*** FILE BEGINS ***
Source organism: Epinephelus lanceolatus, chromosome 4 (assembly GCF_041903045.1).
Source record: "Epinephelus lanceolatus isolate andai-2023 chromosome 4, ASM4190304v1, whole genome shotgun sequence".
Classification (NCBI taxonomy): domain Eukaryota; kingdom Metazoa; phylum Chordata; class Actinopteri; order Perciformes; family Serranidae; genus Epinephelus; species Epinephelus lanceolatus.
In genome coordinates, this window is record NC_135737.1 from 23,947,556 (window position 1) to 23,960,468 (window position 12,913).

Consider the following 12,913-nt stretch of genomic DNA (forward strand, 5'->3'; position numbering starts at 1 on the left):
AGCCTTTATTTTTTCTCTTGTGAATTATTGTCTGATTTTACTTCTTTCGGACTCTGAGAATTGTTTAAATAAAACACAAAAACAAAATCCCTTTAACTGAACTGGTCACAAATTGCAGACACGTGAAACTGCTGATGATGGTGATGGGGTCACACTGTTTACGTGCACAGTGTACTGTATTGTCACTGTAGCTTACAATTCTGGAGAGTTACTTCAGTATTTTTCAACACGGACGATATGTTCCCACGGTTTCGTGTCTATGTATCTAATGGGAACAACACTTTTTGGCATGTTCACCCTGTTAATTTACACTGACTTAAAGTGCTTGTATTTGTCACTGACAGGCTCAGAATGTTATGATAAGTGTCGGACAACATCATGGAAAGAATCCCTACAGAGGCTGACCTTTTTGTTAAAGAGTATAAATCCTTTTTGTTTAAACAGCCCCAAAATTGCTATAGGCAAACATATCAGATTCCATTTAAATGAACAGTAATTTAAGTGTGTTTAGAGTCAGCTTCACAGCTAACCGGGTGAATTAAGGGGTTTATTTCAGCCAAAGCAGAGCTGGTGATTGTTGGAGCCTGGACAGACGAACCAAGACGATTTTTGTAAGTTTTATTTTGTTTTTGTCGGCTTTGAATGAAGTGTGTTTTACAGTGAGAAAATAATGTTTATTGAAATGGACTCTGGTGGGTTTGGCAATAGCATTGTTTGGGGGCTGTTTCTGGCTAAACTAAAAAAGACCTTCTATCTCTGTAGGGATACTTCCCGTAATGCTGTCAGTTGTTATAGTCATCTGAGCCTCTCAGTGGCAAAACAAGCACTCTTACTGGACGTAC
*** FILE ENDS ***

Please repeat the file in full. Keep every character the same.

Source organism: Epinephelus lanceolatus, chromosome 4 (assembly GCF_041903045.1).
Source record: "Epinephelus lanceolatus isolate andai-2023 chromosome 4, ASM4190304v1, whole genome shotgun sequence".
Classification (NCBI taxonomy): domain Eukaryota; kingdom Metazoa; phylum Chordata; class Actinopteri; order Perciformes; family Serranidae; genus Epinephelus; species Epinephelus lanceolatus.
In genome coordinates, this window is record NC_135737.1 from 23,947,556 (window position 1) to 23,960,468 (window position 12,913).

Consider the following 12,913-nt stretch of genomic DNA (forward strand, 5'->3'; position numbering starts at 1 on the left):
AGCCTTTATTTTTTCTCTTGTGAATTATTGTCTGATTTTACTTCTTTCGGACTCTGAGAATTGTTTAAATAAAACACAAAAACAAAATCCCTTTAACTGAACTGGTCACAAATTGCAGACACGTGAAACTGCTGATGATGGTGATGGGGTCACACTGTTTACGTGCACAGTGTACTGTATTGTCACTGTAGCTTACAATTCTGGAGAGTTACTTCAGTATTTTTCAACACGGACGATATGTTCCCACGGTTTCGTGTCTATGTATCTAATGGGAACAACACTTTTTGGCATGTTCACCCTGTTAATTTACACTGACTTAAAGTGCTTGTATTTGTCACTGACAGGCTCAGAATGTTATGATAAGTGTCGGACAACATCATGGAAAGAATCCCTACAGAGGCTGACCTTTTTGTTAAAGAGTATAAATCCTTTTTGTTTAAACAGCCCCAAAATTGCTATAGGCAAACATATCAGATTCCATTTAAATGAACAGTAATTTAAGTGTGTTTAGAGTCAGCTTCACAGCTAACCGGGTGAATTAAGGGGTTTATTTCAGCCAAAGCAGAGCTGGTGATTGTTGGAGCCTGGACAGACGAACCAAGACGATTTTTGTAAGTTTTATTTTGTTTTTGTCGGCTTTGAATGAAGTGTGTTTTACAGTGAGAAAATAATGTTTATTGAAATGGACTCTGGTGGGTTTGGCAATAGCATTGTTTGGGGGCTGTTTCTGGCTAAACTAAAAAAGACCTTCTATCTCTGTAGGGATACTTCCCGTAATGCTGTCAGTTGTTATAGTCATCTGAGCCTCTCAGTGGCAAAACAAGCACTCTTACTGGACGTAC